If you teach Grades 5-12 students in Canada, Callysto wants to help fund your classroom activities related to computational thinking, data science, and coding. Callysto is a free, online program that helps Grades 5-12 students and teachers in Canada learn and apply in-demand data science skills including data analysis, visualization, coding, and computational thinking.
This is Callysto’s third Call for Proposals. Read about our past recipients for proposal ideas and inspiration.
The application deadline is 4:00 pm Mountain Standard Time (MST) on February 22, 2021.
- Selected applicants will be notified in late February 2021.
- All funded activities must be completed by August 31, 2021.
- The maximum total award amount per project is $10,000 CAD. Funding is provided as reimbursement only. For example, we can’t provide project costs up front.
- Applicants are welcome to send questions to the Callysto team in advance of the deadline by emailing email@example.com.
Submit your proposal in three steps:
- Review the assessment criteria; this will ensure your activity is eligible.
- Read about the “Eligible Activities” (below) to help you brainstorm.
- Submit your proposal by 4:00 pm MST on February 22, 2021 using the Callysto APPLICATION FORM.
STUDENT TRAINING WORKSHOPS (1 day, 2 day, full week)
Workshops targeting small-to-medium sized groups of students are ideal. Such workshops can be tailored to meet the needs of specific grades, ability levels, interests, or special audiences. Workshop formats can include in-person or virtual events, virtual hackathons, presentation style, project-based and more.
TEACHER TRAINING WORKSHOPS (1 day, 2 day, full week)
Workshops targeting teachers can include materials on computational thinking, data science, and coding that they can use in their classrooms. These may be specialized activities for particular curricular outcomes (e.g. data science in the humanities), or more broadly based. Funding for activities can include development of training materials for in-person or virtual events, bookings for covering substitute teacher costs, and more. Callysto experts can facilitate teacher training workshops.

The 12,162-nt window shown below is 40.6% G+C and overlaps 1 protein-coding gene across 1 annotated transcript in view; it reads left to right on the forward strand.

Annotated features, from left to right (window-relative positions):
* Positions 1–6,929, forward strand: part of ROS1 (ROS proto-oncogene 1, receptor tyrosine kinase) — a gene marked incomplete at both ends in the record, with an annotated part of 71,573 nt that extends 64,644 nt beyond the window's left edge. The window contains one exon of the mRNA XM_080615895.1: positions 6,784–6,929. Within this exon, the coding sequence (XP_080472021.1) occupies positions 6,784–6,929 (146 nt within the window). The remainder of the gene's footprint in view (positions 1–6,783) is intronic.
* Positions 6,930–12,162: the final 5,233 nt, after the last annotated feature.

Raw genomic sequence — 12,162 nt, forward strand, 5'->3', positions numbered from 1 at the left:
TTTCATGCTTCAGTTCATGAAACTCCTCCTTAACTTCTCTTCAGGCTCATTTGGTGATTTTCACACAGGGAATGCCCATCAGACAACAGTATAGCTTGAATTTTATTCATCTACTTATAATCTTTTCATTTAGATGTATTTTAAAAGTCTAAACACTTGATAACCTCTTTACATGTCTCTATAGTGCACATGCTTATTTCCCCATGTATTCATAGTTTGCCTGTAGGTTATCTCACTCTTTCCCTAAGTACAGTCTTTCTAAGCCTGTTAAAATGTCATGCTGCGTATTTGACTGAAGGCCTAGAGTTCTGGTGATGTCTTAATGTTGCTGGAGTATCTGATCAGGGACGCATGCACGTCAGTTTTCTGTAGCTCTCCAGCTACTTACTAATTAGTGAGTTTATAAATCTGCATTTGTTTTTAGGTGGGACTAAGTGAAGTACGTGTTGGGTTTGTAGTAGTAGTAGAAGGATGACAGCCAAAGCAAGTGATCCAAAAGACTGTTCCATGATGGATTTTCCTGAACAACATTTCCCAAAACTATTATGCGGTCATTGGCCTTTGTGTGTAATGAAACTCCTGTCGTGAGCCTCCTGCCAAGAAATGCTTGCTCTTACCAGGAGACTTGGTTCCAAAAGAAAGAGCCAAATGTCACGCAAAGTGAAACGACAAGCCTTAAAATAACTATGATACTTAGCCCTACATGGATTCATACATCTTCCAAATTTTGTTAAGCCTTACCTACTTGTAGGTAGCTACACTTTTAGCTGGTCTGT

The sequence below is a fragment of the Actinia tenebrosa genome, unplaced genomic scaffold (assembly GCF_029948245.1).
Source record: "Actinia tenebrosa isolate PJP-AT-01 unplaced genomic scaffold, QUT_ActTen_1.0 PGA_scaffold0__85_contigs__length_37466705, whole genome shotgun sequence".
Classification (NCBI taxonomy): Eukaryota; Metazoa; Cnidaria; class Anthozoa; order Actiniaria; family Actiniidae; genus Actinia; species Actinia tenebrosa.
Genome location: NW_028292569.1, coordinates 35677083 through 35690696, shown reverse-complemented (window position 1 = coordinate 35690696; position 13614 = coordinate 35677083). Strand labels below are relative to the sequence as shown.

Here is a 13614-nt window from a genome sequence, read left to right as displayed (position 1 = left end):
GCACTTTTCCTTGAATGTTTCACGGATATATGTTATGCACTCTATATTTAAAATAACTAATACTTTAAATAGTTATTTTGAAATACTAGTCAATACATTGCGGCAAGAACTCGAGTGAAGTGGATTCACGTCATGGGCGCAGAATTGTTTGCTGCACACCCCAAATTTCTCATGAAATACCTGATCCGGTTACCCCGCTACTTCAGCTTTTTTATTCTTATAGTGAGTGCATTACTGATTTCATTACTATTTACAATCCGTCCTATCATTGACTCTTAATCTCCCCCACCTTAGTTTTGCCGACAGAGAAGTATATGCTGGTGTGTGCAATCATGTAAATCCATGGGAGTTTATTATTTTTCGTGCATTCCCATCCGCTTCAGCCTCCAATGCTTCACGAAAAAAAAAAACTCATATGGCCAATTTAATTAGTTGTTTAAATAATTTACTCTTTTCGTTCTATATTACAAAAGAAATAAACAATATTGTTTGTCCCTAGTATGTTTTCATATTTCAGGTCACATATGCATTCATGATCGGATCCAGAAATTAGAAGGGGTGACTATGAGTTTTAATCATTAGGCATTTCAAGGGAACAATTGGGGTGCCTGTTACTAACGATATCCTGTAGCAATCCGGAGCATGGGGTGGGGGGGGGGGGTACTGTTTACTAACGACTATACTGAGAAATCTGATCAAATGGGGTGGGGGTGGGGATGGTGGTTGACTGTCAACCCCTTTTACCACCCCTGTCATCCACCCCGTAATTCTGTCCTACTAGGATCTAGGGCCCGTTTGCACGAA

CONFERENCE DEMOS and PRESENTATIONS
Active demonstrations and presentations at local, provincial, or national teachers’ conventions, Professional Learning Days, and other educational conferences targeting the K-12 community can be an effective way to reach educators about new technology training tools. Funding for activities can include development of materials, bookings for covering substitute teacher costs, conference registrations fees and more.
Funding is available for projects that develop classroom curriculum materials and activities related to computational thinking, data science, and coding. In particular those featuring Callysto technology, for delivery in the classroom. Sample “notebooks” on the Callysto.ca website show how modern tools can be used for diverse topics in science, mathematics, humanities, and more. Our goal is to create additional content that can be delivered to a wide range of classrooms.
CALLYSTO SOFTWARE TOOLS DEVELOPMENT
Funding is available to create software tools that extend the capabilities of the Callyso environment. We will support ideas that lead to the creation of open source software tools that facilitate the delivery of K-12 curriculum using the Callysto platform.
ACTIVITIES WITH SMALL BUDGETS
Activities with budgets under $1,000 CAD (such as short workshops and demonstrations) can be proposed at any time via an email to the Callysto team (firstname.lastname@example.org), and may be approved directly at the discretion of the Callysto leadership.
Funding is not limited to the above categories. Innovative projects that touch on the delivery of training in computational thinking and coding for our target audience of teachers and students in K-12 will also be considered.
We look forward to seeing your proposals! Thanks for participating.
More about Callysto
Callysto is a free, online program that helps Grades 5-12 students and teachers in Canada learn and apply in-demand data science skills including data analysis, visualization, coding, and computational thinking.The program is part of a two-year pilot project by Cybera and the Pacific Institute for the Mathematical Sciences. They received funding from the federal government’s CanCode program to build and employ new technologies that promote digital literacy, and help Canada’s youth develop the foundational skills required to become the future drivers of innovation.